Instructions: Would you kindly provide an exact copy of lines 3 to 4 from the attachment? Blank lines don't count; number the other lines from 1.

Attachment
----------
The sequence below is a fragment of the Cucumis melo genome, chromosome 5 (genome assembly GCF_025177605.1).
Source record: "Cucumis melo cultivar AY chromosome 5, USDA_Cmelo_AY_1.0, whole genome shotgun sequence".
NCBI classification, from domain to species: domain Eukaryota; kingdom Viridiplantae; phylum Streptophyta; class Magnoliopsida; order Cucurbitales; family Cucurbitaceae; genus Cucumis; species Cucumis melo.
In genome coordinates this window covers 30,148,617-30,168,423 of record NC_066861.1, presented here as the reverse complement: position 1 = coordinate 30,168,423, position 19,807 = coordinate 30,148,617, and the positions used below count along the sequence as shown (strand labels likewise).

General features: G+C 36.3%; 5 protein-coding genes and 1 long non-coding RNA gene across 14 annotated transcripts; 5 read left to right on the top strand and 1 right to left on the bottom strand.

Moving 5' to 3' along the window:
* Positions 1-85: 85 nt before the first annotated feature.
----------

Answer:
NCBI classification, from domain to species: domain Eukaryota; kingdom Viridiplantae; phylum Streptophyta; class Magnoliopsida; order Cucurbitales; family Cucurbitaceae; genus Cucumis; species Cucumis melo.
In genome coordinates this window covers 30,148,617-30,168,423 of record NC_066861.1, presented here as the reverse complement: position 1 = coordinate 30,168,423, position 19,807 = coordinate 30,148,617, and the positions used below count along the sequence as shown (strand labels likewise).